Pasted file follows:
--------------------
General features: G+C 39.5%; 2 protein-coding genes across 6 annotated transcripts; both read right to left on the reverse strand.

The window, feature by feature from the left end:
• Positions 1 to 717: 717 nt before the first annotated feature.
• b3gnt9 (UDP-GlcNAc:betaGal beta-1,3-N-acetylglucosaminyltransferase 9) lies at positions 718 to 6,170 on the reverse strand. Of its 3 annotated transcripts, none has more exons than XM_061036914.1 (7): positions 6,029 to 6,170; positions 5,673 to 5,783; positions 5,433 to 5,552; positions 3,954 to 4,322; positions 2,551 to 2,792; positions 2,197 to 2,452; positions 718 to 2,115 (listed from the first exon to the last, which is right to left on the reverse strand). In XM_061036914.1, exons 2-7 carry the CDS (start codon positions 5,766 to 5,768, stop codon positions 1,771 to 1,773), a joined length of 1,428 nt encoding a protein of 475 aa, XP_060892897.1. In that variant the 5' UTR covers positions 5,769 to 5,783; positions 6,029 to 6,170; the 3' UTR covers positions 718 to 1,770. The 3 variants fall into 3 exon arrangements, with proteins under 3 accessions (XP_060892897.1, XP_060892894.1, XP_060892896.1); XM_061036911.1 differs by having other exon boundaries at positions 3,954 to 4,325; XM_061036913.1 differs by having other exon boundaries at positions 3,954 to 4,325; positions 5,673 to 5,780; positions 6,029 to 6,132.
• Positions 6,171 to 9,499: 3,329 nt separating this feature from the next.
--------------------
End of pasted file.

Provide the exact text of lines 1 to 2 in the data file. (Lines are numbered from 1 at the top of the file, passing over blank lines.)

General features: G+C 39.5%; 2 protein-coding genes across 6 annotated transcripts; both read right to left on the reverse strand.

The window, feature by feature from the left end: